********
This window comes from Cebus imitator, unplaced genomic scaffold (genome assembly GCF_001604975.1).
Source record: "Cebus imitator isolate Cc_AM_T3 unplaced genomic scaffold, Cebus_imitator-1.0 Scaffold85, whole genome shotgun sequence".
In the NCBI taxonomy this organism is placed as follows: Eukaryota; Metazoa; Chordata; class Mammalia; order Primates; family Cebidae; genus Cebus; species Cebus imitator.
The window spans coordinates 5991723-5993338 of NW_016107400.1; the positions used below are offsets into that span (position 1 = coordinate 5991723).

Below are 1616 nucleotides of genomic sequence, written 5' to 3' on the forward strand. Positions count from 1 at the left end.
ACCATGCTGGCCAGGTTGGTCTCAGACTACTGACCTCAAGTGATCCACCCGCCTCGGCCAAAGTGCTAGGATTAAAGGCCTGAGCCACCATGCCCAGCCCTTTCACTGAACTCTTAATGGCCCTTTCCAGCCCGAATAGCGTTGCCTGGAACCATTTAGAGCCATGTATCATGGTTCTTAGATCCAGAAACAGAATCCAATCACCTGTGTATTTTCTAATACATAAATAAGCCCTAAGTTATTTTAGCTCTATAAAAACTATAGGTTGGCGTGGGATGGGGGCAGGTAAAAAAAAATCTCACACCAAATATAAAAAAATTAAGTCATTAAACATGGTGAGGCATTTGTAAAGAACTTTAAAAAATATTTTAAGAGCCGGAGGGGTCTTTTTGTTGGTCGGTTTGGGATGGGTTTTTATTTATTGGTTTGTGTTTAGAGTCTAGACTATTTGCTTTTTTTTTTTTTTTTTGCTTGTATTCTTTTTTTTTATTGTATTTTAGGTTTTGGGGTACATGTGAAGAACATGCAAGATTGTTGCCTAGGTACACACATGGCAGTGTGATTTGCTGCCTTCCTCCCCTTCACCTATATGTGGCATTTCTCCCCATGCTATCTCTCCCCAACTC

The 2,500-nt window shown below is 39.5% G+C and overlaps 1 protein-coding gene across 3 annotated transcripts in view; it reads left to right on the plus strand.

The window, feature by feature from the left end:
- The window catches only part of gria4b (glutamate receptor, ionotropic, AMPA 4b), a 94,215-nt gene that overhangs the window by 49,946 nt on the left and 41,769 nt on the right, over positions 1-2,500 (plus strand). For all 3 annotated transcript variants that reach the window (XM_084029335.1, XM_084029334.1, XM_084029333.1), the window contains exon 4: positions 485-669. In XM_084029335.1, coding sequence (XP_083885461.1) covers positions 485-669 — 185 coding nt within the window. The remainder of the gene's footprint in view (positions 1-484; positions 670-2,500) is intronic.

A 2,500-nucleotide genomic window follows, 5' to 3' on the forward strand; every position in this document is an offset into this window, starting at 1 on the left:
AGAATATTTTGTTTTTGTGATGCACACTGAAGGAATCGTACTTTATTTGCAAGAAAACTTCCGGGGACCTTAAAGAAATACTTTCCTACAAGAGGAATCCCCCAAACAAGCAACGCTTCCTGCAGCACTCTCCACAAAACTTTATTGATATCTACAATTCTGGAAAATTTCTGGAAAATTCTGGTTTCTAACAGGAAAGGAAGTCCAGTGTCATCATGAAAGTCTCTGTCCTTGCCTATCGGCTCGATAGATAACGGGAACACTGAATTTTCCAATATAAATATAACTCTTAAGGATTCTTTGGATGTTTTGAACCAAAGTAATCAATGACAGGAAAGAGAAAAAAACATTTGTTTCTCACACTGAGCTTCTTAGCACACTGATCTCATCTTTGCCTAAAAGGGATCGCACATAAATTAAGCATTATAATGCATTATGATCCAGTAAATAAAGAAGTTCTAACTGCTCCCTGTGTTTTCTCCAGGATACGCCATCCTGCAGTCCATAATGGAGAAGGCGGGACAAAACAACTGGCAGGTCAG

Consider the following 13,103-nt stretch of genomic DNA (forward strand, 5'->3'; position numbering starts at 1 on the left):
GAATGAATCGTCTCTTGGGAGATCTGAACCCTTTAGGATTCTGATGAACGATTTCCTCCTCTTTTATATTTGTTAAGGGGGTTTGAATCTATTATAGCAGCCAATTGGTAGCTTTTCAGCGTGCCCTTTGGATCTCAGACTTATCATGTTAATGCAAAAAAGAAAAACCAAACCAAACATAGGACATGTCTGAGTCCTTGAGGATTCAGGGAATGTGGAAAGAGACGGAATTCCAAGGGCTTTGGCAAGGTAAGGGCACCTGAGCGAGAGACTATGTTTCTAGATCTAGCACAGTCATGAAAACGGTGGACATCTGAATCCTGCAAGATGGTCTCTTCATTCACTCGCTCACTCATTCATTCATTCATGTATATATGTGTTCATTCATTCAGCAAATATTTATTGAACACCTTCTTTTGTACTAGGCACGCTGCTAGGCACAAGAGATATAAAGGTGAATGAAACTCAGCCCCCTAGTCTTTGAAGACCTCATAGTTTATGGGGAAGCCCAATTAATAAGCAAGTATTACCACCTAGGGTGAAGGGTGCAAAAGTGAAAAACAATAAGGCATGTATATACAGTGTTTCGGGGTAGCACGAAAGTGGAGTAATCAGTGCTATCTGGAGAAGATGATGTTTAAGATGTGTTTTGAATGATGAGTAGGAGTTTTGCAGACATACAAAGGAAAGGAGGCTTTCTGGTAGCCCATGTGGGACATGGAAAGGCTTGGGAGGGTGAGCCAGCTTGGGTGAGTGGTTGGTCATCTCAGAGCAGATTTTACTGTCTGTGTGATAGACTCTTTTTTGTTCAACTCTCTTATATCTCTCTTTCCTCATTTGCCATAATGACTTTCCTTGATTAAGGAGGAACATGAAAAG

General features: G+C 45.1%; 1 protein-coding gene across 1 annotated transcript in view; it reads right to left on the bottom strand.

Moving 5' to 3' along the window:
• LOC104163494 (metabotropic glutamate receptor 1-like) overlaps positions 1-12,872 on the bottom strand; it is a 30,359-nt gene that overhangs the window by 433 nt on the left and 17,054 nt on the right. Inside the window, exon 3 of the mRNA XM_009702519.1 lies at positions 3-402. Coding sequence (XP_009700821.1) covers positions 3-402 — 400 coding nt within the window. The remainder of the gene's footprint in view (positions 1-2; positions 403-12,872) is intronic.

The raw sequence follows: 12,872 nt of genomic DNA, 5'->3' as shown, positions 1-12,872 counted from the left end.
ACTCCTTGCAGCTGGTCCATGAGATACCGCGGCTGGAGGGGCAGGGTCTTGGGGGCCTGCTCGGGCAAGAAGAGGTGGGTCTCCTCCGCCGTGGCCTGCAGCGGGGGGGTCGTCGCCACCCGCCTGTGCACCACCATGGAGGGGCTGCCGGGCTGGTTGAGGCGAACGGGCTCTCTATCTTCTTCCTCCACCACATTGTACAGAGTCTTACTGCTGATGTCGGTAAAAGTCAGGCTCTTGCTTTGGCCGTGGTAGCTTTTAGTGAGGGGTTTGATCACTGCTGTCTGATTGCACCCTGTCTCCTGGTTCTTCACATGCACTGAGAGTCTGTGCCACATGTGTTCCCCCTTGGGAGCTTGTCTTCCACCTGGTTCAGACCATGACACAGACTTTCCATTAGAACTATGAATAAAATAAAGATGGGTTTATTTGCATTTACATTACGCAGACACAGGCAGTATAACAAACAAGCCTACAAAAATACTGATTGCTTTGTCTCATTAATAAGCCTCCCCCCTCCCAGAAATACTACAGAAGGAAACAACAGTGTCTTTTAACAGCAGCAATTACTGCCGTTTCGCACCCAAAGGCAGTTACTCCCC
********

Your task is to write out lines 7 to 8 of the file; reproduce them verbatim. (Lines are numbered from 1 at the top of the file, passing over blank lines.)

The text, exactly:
The 2,500-nt window shown below is 39.5% G+C and overlaps 1 protein-coding gene across 3 annotated transcripts in view; it reads left to right on the plus strand.

The window, feature by feature from the left end: